Jesse Krimes exhibit to be displayed in the Leonard Pearlstein Gallery | The Triangle

Jesse Krimes exhibit to be displayed in the Leonard Pearlstein Gallery

Jesse Krimes’ latest art installation, “Deus ex Machina,” held its opening reception Jan. 14 at 5 p.m. at the Drexel’s Leonard Pearlstein Art Gallery. The name of the installation means “God from the machine” and refers to the literary plot device whereby an unexpected power or event arrives to save an otherwise hopeless situation, commonly used as a literary plot device. Krimes’ exhibition, however, examined the term in a new light.

Becquerel Dalton: The Triangle
Becquerel Dalton: The Triangle

“Deus ex machina is a way to resolve an unresolvable plot, and I translated that literary device into aesthetic terms and used that to force myself to complete works out of the objects that I had available to me, without introducing extra foreign objects that I could purchase,” he said.
Krimes, a Philadelphia resident, was sentenced to four years in prison on drug-related charges. His past work has focused on the unfair stigma lent to himself and others by prison time, and this installation expanded that theme by exploring perspectives in general.
Notable about the installation is that there is very little of the use of traditional materials. From tires and broken bottles to piano legs and balls of aluminum foil, each piece is composed almost entirely of objects that would otherwise be considered as trash. What’s also interesting is that the pieces all fit together thematically, despite wildly varying in size, shape or color.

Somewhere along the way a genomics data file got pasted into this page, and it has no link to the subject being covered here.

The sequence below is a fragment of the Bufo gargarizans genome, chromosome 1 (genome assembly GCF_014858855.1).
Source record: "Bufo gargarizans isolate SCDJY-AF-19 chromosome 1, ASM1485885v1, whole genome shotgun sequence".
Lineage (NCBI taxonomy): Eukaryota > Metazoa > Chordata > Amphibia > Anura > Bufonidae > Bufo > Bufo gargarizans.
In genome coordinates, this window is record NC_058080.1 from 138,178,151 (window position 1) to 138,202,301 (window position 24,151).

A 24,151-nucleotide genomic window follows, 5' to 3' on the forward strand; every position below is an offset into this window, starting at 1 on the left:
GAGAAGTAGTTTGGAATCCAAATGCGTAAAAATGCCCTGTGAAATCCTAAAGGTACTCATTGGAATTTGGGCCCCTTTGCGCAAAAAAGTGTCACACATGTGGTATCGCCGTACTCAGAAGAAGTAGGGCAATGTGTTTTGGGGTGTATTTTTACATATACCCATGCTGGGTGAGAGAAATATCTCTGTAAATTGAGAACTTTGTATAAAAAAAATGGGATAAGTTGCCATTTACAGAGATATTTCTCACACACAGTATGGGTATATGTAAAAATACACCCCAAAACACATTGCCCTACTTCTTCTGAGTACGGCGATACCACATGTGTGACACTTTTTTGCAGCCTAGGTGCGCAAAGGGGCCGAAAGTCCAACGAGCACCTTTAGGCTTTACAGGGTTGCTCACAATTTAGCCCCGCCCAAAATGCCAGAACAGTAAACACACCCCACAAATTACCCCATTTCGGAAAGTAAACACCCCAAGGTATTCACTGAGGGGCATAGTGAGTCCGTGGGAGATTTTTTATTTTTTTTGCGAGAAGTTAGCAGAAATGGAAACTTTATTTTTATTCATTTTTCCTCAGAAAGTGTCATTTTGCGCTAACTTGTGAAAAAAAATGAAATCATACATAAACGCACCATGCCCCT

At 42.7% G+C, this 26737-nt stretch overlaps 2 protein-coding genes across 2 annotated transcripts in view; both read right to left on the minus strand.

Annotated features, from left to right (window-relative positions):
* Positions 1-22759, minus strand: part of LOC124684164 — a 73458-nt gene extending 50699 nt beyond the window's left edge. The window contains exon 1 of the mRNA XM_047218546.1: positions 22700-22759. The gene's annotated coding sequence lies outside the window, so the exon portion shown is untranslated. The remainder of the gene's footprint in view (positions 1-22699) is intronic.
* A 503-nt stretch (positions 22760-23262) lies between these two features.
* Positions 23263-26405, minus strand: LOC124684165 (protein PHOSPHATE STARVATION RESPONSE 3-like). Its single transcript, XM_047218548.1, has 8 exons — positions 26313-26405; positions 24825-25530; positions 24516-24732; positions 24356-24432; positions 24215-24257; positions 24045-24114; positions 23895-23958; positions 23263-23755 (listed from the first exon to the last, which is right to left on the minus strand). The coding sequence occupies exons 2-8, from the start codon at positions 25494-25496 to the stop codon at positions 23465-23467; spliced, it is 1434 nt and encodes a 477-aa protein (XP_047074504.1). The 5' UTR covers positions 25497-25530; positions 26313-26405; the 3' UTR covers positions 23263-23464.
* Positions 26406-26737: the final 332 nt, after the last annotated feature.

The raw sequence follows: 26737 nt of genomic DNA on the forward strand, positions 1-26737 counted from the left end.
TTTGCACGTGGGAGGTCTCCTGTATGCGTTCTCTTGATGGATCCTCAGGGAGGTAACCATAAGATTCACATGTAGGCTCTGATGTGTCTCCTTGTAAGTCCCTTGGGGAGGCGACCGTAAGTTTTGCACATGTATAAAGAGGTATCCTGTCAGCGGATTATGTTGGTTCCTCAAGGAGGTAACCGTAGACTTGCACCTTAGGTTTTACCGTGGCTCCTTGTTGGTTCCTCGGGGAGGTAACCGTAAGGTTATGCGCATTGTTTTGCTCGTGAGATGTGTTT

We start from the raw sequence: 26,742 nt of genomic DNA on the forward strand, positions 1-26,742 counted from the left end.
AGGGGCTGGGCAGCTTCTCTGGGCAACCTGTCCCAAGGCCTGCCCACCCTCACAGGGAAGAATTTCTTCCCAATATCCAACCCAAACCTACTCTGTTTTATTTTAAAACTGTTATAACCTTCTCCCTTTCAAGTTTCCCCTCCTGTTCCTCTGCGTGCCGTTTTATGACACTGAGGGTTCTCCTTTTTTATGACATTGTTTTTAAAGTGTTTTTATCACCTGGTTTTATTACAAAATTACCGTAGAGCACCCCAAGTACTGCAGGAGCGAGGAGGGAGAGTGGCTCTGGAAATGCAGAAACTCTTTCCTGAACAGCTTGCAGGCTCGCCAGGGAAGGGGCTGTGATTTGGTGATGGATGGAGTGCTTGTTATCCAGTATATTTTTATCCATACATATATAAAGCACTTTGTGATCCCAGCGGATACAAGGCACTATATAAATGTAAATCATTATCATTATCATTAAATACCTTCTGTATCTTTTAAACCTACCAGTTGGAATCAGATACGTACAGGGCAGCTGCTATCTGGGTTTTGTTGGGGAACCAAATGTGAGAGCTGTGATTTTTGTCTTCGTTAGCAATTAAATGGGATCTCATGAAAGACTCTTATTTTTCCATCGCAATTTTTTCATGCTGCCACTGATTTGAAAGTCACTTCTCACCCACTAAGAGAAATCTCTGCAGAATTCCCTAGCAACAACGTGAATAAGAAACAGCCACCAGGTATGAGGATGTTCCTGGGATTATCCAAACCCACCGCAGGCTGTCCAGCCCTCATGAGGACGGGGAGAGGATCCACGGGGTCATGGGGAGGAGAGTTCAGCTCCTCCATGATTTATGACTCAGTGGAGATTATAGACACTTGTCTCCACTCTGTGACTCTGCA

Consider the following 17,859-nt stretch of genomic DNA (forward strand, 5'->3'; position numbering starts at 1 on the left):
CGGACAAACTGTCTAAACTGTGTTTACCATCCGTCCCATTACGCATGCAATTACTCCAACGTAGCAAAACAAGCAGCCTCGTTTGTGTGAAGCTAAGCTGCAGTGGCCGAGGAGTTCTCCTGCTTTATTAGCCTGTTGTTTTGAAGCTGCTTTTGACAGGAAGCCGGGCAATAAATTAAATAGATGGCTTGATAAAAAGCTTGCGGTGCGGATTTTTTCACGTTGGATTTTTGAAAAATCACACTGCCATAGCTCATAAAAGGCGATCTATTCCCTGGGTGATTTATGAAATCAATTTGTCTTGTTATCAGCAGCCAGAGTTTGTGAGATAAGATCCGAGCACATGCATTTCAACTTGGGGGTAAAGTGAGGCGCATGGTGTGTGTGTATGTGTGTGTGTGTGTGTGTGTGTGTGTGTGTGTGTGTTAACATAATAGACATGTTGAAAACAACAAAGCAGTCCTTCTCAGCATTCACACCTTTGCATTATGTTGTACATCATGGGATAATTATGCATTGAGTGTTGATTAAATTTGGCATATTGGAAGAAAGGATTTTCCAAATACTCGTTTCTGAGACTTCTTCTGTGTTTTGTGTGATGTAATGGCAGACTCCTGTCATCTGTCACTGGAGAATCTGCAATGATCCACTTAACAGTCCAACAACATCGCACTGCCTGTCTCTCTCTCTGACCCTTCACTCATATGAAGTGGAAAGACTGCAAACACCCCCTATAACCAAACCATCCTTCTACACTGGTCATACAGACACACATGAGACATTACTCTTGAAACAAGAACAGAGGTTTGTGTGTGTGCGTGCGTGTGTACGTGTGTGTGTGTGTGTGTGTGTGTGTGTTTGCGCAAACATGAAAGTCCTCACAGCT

Becquerel Dalton: The Triangle
Becquerel Dalton: The Triangle

“A lot of these objects are found materials and they often come from everyday experiences that we encounter and walk by but don’t give much thought and contemplation to,” Krimes said.
He continued, “Over a long period of time, I’ve been collecting these objects and building this collection, and in time they begin to start having dialogue with each other, because each object has this kind of internal latent language.”
Each object, though able to be interpreted independently of one another, can work together to convey a new concept or idea. This pattern of separate yet cohesive layers ultimately builds up to include even the installation and its viewers, as the artist designed the display around the space itself.
“So you come in as an external viewer, you see the objects, and by the end you’re immersed within one of the objects. And it’s all about shifting perspective and getting people to slow down and see things from a different perspective,” Krimes said.
The installation was designed to force the viewer to question what was and was not part of the installation, from the individual pieces to the environment surrounding the gallery.
Becquerel Dalton: The Triangle
Becquerel Dalton: The Triangle

“Everything developed very intuitively,” Krimes said about the experience of creating the installation.
“I like to let the works build meaning through the process of their own transformation. I used Deus Ex Machina, the title of the show, as a loose framework, which forced me to create unified works out of these disparate objects and disparate elements,” he concluded.
Krimes began his artistic career in prison, using soap as his medium. While he has progressed through a wide range of media including tape and plumbing, he still draws inspiration from his time in prison. He plans to continue creating unusual art with unconventional tools, but for now he intends to take a break and get some sleep.